Cyprus Mail
Guest ColumnistOpinion

To begin at the beginning

By Richard Dickenson

It seems that when the universe first appeared, and there is, as yet, no firm evidence that it was on a Monday morning at about 11 o’clock, and, indeed, since then, too, as Douglas Adams suggested, it has been generally agreed that the whole thing was not really all that good an idea. Furthermore, there are plenty of folk – I meet them all the time – who feel, generally speaking, that, whereas life itself has a few things here and there that can be regarded as favourable, for the most part it would probably have been better if evolution had stopped for a lunch break just before the arrival of the first Homo and then, simply not bothered to come back to work.

There are other folk who would prefer to push things further. As they see it the planet was doing pretty well before life appeared at all and all that life has done is complicate the whole issue pointlessly.

Somewhere in between come those who are not so sure that any of it was a fortunate happenstance, the difference between being fortuitous and being fortunate never being more relevant.

There are two conflicting views as to where and why life began anyway. According to one theory it was just an inevitable accident the sequence of which went something like this:

Low down in the deepest parts of the oceans there are places where magma from the planet’s even deeper levels vent into the dark sea. In the last two decades or so we have learned a great deal about what then happens, if not the why. The right chemicals are all around the venting spots plus a huge energy source. Iron sulphides were formed by reaction and methane and other molecules similarly. At some stage where there were confronting groups of chemicals a separating ‘boundary’ formed – probably like the barrier that appears to separate globules of olive oil when in water. It thus became possible for the molecules within the barrier to undergo a developing chemistry of their own.

There are still thousands of loopholes in our understanding but at least we have grasped the probable idea. We become more sure of things when individual cells achieved self-replication and became, to all intents and purposes, living.

Two kinds of cells then developed, one into bacteria the other into archaea. Both lacked nuclei but they were certainly alive.

We know that individual archaea ingest bacteria for food – they still do it today. But on at least one occasion a state of ‘enslavement’ arose. Instead of being consumed, the bacterium survived and went on living inside the archeon. The nucleus-containing cell had arrived and, from this, the entire panoply of evolution commenced.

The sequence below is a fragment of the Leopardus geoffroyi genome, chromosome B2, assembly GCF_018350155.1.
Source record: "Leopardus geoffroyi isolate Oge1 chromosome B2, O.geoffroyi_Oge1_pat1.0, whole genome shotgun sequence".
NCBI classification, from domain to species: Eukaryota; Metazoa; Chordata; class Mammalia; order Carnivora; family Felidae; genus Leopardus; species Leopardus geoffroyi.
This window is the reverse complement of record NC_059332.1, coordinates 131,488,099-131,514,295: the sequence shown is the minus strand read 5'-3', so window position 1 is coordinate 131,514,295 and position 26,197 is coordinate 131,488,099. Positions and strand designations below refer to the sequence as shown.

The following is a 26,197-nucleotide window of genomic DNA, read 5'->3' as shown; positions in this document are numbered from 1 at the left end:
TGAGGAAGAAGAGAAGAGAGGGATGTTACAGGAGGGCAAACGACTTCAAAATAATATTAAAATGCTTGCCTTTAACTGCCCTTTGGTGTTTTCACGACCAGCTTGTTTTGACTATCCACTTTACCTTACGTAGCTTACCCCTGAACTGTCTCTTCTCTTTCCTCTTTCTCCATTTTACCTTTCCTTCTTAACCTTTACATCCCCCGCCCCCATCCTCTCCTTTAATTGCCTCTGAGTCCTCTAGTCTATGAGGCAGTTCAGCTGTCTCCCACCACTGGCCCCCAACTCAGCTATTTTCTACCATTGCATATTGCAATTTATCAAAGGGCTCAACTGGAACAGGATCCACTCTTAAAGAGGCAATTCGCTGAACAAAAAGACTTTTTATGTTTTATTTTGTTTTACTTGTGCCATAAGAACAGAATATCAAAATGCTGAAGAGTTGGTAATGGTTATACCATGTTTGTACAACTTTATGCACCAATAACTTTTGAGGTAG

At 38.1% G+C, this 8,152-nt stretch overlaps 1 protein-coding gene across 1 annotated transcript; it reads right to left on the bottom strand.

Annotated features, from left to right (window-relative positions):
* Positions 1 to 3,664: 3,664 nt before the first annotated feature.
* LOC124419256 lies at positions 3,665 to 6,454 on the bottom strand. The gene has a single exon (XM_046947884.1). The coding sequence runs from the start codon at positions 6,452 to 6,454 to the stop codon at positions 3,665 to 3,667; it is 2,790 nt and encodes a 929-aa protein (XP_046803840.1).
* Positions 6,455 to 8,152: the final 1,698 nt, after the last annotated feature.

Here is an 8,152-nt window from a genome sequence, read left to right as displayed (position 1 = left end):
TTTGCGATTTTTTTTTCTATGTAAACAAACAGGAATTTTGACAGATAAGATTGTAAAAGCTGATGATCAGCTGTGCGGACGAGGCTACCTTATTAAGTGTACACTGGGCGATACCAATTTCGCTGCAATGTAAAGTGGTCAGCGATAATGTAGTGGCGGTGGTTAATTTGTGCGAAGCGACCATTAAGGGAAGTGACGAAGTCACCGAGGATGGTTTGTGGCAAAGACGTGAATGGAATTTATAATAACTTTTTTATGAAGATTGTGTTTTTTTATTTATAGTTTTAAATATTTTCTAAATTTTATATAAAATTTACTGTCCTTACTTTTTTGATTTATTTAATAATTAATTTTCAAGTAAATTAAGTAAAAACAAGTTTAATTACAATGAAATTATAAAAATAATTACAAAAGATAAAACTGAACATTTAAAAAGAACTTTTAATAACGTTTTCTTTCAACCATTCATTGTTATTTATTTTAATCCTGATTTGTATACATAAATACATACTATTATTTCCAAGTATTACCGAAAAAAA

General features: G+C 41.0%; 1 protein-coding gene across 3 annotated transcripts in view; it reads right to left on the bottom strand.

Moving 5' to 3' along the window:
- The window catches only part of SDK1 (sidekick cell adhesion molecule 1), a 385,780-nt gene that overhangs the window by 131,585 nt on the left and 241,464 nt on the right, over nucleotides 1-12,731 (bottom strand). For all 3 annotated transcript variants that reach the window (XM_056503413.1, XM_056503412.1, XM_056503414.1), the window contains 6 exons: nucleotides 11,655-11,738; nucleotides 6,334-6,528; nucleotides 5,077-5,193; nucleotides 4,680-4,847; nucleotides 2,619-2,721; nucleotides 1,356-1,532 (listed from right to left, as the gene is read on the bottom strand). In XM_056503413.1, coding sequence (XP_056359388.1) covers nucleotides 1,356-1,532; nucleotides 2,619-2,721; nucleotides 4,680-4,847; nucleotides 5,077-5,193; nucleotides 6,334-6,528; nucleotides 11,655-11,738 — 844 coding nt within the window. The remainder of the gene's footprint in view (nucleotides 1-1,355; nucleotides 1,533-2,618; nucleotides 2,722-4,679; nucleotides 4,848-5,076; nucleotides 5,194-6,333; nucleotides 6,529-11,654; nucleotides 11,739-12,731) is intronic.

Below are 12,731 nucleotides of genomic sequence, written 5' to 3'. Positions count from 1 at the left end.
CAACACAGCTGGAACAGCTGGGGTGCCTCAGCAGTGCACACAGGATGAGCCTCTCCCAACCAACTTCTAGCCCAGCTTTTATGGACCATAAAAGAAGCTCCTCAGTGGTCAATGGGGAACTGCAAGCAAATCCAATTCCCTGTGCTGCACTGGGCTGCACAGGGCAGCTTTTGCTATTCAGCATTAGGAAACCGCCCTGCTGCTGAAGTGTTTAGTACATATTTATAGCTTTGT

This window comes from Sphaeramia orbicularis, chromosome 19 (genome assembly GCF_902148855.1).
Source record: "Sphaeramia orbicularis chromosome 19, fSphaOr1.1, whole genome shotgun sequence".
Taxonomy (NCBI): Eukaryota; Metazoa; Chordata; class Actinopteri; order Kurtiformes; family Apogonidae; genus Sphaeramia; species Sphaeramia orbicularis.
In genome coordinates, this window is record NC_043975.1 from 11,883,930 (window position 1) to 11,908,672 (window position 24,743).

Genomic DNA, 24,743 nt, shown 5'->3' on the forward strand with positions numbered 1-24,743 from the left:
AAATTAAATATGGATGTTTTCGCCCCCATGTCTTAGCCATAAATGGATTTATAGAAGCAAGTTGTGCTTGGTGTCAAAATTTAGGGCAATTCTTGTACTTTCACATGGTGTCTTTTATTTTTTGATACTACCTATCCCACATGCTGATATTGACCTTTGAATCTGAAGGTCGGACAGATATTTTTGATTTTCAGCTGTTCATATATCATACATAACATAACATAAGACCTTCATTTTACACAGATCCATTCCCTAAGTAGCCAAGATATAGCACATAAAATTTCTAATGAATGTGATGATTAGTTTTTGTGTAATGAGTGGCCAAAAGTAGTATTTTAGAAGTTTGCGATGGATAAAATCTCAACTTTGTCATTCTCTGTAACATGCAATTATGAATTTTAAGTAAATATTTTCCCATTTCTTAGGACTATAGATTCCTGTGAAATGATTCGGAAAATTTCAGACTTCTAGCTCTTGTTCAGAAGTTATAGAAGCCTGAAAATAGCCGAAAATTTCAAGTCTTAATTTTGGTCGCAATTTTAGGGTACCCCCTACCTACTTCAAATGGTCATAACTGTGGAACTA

The other theory is what is known as the Anthropic Principle. According to this the universe is, in some unexplained way, exactly right for life to happen, so it did, much in the same way as the deep-sea vents methods as above. I can’t fully buy into this. It’s not even clear to me quite what is the relevant difference. I agree that the earth’s conditions are just right for the carbon-based life we think of as life but that goes only just so far. If there had been no carbon on earth, while that means that ‘our’ kind of life could not arise and continue to exist, does it exclude the chance of some very different kind of life appearing and evolving? To my mind it does not.

And again, we know there are thousands of stars and planets in billions of galaxies but we don’t know whether there is but one universe or myriads of them existing perhaps in a prolix melange of different dimensions. Either way, whether there are many or just one surely the odds are that under a variety of different options some kind of life has appeared by pure chance, somewhere.

For what is life? You can define it scientifically as a condition which is distinguishable from non-life and other inorganic matter. Biologically it is a state of matter any unit of which is able to respire, consume, move, grow and reproduce. Philosophically it is sometimes classed as a system able to maintain itself in a state of non-equilibrium with its environment. In short, there is no all-embracing definition of life. Yet we all have some and we all know roughly what it means.

And there you have it. The start of life plus the means for its success, all on one Sunday afternoon for the cost of the Sunday Mail.

How’s that for value for money?

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